Accommodation was in a row of army-surplus bell tents located on a strip of lawn. Each patrol of eight trainees shared one such tent. Sleeping bags were arranged around the central support-pole of the tent. Built- in groundsheets had not yet come into fashion, so each trainee had a groundsheet allocated to him. It was very crowded in the tent as we also had to find space for our suitcase in there, and a place from which to hang our clothes. The ground was lumpy and hard and made for a difficult night’s sleep. Being winter, it was bitterly cold at night with a white frost on the grass outside.
The showers were in an old cowshed close by. Water was heated by a fire, often stoked by the boys themselves. Hot water was scarce, and didn’t last long. The tail-enders in the shivering queue often had to brace themselves for a hasty wash.
The pre sunrise wake-up call was the sound of a railway sleeper being struck with an iron bar by one of the instructors. It was our signal to leap out of our sleeping bags and dress hurriedly into gym shorts, tracksuits, and running shoes with a towel slung over our shoulders. Patrols lined up in their groups in the dark, and a short warm-up PT session followed, with the warden or instructor on duty call out the commands: the normal star-jumps and running on the spot for example. We were measured on our alacrity to be there quickly, and laggards were quick to realise that a patrol had to work as a team. Once all the patrols were there and ready, we set of in patrols, being timed by our respective instructors for the run down the winding path to the Wagendrift dam. Our breath frosted in the bracingly cold morning air. The sun was barely rising when we reached the edge of the dam some ten or fifteen minutes later. Ice on the moored dinghies hinted at the freezing temperature of the dark, lapping waters. We shed our clothes and dashed naked into the water. It was unnervingly cold! The idea was to get wet, submerge and then scramble out madly for one’s towel and clothes. Ten seconds or less is all one could muster. Thereafter each patrol had to assemble, and was then timed again on the jog back up to Greystone.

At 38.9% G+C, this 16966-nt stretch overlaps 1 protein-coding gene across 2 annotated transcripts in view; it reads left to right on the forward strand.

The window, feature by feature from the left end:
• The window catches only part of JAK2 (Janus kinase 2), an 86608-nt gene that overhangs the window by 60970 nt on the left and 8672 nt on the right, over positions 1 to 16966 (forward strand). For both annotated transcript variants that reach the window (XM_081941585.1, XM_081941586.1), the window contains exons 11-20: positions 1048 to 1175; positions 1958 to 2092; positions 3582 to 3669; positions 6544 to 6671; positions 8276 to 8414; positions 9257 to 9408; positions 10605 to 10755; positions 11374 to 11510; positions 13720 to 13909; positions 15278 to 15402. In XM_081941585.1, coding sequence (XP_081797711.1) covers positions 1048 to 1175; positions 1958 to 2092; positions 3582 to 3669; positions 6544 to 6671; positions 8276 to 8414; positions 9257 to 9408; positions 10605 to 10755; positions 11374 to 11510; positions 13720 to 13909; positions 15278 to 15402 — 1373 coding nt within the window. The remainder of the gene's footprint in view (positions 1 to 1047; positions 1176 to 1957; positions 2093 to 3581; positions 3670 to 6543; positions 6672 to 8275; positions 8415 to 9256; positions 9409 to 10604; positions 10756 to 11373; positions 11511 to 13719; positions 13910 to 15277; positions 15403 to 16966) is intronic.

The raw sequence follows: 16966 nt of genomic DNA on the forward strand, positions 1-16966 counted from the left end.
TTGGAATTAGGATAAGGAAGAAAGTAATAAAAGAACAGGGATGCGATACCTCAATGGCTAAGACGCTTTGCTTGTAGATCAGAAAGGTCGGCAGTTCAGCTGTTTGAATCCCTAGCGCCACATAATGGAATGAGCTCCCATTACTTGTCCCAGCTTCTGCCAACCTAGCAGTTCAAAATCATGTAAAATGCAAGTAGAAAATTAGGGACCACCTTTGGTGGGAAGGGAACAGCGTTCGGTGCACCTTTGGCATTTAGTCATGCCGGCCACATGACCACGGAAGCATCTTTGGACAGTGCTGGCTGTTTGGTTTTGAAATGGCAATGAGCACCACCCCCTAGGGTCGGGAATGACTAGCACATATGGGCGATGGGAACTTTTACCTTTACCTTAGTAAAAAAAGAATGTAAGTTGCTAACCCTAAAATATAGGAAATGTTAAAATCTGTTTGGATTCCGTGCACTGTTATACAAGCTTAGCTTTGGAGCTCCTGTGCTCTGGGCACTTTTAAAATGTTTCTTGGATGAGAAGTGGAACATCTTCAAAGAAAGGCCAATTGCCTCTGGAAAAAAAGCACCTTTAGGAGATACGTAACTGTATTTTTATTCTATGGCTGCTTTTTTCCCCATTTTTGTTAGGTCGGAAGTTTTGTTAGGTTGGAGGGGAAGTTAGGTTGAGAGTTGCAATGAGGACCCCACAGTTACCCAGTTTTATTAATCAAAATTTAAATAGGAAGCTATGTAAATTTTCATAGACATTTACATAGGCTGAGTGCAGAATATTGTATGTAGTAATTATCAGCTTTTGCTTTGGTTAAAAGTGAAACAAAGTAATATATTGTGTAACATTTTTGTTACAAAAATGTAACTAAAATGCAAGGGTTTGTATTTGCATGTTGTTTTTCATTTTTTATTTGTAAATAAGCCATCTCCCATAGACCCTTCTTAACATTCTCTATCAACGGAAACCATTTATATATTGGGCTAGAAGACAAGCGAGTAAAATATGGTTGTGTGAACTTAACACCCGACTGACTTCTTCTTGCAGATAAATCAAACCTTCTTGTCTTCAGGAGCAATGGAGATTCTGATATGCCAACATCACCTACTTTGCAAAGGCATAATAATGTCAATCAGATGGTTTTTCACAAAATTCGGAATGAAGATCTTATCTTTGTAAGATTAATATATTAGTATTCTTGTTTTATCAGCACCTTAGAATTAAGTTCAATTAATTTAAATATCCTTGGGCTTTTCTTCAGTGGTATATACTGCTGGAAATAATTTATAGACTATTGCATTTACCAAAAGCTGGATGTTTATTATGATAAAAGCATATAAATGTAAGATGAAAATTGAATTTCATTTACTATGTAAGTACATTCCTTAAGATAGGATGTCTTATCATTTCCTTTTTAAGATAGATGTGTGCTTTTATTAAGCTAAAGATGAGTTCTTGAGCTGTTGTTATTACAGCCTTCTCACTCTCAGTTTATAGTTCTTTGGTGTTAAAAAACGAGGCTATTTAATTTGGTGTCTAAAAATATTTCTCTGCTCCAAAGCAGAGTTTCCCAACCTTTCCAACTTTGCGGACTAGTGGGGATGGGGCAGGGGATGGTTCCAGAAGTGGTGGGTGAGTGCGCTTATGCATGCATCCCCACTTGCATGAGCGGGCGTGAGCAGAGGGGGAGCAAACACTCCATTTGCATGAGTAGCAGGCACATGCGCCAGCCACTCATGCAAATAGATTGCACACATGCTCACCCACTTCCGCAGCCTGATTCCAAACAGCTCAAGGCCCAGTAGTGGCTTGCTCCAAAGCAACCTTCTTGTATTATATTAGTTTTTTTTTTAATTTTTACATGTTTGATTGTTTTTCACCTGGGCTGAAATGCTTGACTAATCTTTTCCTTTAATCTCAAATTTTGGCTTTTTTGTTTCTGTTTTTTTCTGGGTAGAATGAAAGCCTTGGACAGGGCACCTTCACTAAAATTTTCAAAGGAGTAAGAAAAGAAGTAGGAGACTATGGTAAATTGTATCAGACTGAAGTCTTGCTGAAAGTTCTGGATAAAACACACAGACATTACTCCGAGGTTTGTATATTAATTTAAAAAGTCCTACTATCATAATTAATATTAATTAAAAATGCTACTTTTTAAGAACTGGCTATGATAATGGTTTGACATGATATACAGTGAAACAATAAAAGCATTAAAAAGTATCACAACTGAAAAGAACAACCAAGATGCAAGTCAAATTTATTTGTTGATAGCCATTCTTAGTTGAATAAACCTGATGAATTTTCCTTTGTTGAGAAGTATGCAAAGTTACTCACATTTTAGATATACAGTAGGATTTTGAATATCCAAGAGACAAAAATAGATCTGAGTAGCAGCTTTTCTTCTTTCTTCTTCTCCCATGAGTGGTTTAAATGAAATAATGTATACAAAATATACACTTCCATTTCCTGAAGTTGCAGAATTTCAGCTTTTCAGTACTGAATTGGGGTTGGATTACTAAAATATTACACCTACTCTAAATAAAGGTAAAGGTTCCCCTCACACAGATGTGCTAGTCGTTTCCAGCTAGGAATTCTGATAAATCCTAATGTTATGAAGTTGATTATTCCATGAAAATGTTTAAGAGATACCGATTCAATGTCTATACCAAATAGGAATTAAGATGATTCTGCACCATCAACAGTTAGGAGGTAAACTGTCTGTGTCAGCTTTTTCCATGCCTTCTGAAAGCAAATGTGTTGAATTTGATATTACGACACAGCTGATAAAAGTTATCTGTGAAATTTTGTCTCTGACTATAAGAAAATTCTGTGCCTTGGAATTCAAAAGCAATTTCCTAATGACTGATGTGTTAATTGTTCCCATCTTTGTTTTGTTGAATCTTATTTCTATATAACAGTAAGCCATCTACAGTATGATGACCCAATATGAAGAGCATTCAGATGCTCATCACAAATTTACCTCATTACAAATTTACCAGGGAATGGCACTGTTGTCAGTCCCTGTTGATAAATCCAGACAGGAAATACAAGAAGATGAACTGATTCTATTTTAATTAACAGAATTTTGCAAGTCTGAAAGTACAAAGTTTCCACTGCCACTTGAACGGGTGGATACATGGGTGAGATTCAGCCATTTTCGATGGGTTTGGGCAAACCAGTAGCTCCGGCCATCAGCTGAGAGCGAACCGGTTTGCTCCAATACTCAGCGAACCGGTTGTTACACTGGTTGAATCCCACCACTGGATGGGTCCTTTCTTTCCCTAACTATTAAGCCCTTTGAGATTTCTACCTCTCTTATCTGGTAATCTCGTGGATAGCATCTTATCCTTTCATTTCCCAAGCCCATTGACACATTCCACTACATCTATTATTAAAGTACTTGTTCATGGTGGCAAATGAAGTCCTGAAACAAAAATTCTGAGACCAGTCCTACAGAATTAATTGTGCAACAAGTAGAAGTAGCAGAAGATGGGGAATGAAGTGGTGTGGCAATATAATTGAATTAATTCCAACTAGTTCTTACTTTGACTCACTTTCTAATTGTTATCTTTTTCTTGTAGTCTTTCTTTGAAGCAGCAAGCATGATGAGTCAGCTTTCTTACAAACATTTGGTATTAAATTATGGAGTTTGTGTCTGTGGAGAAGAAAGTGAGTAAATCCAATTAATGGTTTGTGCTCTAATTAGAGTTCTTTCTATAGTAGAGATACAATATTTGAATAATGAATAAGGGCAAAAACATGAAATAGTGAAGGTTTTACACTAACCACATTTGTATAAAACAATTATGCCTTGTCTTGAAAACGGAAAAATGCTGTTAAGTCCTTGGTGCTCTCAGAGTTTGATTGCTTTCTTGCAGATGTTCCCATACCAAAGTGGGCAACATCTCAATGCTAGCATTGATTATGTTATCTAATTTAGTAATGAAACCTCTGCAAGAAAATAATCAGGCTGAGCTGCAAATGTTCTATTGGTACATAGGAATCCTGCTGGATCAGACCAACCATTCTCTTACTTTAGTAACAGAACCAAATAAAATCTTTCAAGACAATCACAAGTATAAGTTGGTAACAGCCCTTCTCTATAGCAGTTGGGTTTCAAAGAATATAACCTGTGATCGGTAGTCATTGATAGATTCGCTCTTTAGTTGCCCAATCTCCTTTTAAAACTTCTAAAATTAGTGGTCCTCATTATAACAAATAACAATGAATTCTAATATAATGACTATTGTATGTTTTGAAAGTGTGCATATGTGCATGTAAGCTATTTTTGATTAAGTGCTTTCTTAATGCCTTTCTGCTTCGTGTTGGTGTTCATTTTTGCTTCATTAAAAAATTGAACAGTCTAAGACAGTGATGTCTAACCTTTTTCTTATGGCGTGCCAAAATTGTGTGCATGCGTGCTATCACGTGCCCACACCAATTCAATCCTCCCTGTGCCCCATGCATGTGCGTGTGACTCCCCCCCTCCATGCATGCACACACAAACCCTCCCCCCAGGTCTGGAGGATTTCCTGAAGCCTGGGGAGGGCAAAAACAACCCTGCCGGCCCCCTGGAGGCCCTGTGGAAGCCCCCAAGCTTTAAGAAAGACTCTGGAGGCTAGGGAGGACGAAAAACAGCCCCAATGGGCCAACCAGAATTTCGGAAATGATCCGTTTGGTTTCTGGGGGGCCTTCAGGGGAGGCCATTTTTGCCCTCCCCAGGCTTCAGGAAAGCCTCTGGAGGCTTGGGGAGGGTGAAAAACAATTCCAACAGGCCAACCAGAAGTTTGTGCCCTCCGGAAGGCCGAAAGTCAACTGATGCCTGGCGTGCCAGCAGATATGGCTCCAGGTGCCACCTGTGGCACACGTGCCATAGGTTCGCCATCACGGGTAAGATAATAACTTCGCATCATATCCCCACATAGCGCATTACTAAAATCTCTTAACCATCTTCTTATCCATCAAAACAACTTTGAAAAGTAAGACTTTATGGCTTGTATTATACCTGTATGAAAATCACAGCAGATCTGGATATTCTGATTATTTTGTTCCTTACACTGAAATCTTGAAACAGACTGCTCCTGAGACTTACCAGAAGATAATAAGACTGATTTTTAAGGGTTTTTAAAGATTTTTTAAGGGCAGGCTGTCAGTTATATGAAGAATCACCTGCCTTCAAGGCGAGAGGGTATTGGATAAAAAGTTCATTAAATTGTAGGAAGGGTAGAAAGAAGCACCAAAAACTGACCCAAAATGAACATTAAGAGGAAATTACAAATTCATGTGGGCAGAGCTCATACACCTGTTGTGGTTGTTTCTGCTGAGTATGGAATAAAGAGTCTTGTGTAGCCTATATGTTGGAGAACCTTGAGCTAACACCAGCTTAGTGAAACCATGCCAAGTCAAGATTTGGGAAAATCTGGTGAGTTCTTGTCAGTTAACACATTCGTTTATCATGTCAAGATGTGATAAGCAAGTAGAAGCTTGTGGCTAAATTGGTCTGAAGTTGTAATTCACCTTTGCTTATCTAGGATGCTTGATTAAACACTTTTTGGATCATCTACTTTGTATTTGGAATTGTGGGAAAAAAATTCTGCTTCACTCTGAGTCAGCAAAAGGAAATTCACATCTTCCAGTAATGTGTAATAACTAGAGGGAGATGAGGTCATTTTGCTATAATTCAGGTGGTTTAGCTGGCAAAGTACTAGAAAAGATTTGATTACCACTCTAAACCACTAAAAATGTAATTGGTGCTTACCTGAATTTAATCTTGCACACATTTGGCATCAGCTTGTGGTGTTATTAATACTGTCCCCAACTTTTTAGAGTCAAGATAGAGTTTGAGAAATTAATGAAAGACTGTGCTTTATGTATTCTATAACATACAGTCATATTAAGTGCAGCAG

There were no flushing toilets at Greystone. These only followed a few years later. My memory of a row of stout gumtree poles over a long open trench has fortunately dimmed over the years. There was absolutely no privacy and using the raw, basic facilities was not for the faint of heart. I was, in 1970, well acquainted with a long drop toilet but this was pushing the boundary a bit too far.
Trainees were given a “recommended clothes list” prior to attending a course, and each item had to be marked with the trainee’s name. Clothes that needing washing were handed in at an appointed time and place and laundered by a team of domestics and then left to dry on the lawns in the sun.
Meals were taken in a veranda off an old farm building. Canvas walls were rolled down in wet or cold weather. The kitchen was at one end, and through a serving hatch the bowls of the daily meals were collected by the individual patrols who served themselves at their respective tables. In the evening trainees would dress in “collar and tie” for dinner. This translated to anything from a school blazer, to a sports coat and tie. It at least meant that trainees showered and changed into fresh clothes. I found, after the first week, that a polo-neck woollen jersey and an army greatcoat sufficed and it was a lot warmer.
Am I correct in recalling paraffin lanterns which we carried to our tents at the end of an evening?
Hugh Solomon G8